Jumping across the Atlantic to another national library, The British Library also has an active Twitter account. A quick scan would suggest that the British Library’s Twitter feed (@britishlibrary) is used significantly for promoting projects and collections within the Library, rather than pushing blog posts.
While the familiar Twitter logo is once again shuffled to the bottom of the British Library homepage, the page is shorter and simpler than the Library of Congress, making the logo somewhat easier to spot (though that may also be a function of my learning to look at the very bottom of the page first). More importantly, however, the British Library links a constantly changing Twitter stream to the bottom of their homepage. On the weekends, when no new posts are being published, the feed cycles through some designated number of tweets, so the information is constantly rotating.
Even if the tweets aren’t new, the motion catches the eye quite easily, and the surrounding box then invites the visitor to “join the discussion.” The presence of the scrolling twitter feed on the library homepage makes the entire system quite easy to navigate even for a non-Twitter user, and the “join the discussion” statement invites everyone to join Twitter or at least peruse the more complicated network available therein; the British Library follows (and retweets) other major British institutions, enabling a user to access all sorts of historical and literary information through the one feed.
The British Library does follow one of Erin Logsdon’s recommendations for a “Twitter Makeover” — including the “name of the person responsible for tweeting.” This gives the library some personality, avoiding the sense of a monolithic entity. They also meet most of Andy Burkhart’s tips for “How Libraries can Leverage Twitter” and “Six Things Libraries Should Tweet.” An easy way to summarize these tips would be to say that the British Library’s feed interacts with other people; they appear to have a search set up for “british library,” which allows them to respond to tweets like this one: “How many books does the Old British Library have? :p”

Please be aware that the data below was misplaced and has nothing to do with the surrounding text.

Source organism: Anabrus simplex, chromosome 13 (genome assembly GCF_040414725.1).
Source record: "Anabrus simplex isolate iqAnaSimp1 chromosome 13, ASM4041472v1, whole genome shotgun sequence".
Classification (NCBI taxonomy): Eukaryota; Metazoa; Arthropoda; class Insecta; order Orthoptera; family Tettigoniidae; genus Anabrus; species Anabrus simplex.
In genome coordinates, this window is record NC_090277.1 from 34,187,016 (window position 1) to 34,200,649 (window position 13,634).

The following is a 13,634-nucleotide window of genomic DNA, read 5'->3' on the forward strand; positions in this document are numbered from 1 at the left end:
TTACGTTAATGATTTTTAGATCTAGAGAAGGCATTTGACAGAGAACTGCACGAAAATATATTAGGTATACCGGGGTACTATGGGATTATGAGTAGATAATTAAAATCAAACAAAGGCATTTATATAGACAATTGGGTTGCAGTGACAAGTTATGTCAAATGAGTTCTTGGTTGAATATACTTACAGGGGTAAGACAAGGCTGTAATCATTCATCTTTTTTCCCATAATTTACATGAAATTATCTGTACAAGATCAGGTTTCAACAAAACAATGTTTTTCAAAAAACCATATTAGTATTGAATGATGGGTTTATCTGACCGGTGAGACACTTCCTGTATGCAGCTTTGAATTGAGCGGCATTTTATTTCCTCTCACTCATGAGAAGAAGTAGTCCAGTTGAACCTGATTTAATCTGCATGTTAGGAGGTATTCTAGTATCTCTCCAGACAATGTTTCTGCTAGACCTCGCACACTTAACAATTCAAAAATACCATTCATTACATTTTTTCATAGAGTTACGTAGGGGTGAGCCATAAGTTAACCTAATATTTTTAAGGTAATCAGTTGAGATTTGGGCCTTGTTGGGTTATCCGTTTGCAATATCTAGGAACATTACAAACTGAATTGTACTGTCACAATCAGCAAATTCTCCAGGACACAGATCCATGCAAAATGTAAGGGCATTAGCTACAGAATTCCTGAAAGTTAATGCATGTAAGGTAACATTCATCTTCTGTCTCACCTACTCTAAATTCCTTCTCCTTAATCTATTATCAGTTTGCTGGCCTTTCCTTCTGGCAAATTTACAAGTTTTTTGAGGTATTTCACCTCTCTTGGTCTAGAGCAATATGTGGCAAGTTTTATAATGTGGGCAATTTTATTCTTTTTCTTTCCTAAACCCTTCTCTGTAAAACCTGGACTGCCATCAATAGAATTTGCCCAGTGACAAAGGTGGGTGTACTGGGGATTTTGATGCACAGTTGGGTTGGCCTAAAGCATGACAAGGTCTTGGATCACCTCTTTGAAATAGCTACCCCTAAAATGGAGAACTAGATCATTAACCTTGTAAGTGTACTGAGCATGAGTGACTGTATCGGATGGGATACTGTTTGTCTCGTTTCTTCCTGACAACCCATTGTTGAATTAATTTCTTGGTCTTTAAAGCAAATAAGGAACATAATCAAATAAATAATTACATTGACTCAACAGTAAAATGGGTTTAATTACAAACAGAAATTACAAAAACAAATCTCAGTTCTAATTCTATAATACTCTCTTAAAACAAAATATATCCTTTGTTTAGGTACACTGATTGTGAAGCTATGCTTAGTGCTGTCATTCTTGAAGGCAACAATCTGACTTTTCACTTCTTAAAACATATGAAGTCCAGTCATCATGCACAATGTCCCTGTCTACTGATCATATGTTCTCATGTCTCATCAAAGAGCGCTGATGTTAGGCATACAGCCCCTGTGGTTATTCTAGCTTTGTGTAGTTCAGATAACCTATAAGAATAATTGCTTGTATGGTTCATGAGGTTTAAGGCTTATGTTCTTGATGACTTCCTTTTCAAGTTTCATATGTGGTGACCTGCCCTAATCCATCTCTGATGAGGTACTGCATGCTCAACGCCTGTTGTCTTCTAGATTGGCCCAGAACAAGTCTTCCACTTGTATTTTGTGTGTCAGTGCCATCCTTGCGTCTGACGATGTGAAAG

As for blending with other social media and technology, the Library homepage also has links to Facebook and YouTube accounts. While there is certainly cross-posting between the Twitter and Facebook accounts, there doesn’t seem to be any pushing of YouTube or blog links in the Twitter feed, though there are links to relevant news postings. More integrated into technology is the use of Twitter to advertise the availability of “eBook Treasures” for the iPad.
Overall, the British Library has a quite friendly Twitter presence. Visually, the background image is a constant reminder of whose feed you are looking at — the National Air and Space Administration (@NASA) certainly doesn’t have an illuminated manuscript style background! Their system of tweeting little interesting factoids is also a good one for catching attention and drawing patrons into further interaction or investigation, especially when those factoids relate to current projects within the British Library itself. Given the number of these collections-related tweets, it would be nice to have them link to the library catalog, as they may just happen to tweet something of scholarly interest to a researcher — the world of academic research is so broad it is a distinct possibility — and to have a possible source located and then stubbornly unavailable (especially if you need to arrive knowing which resources you wish to use) could lead to a long email goose-chase.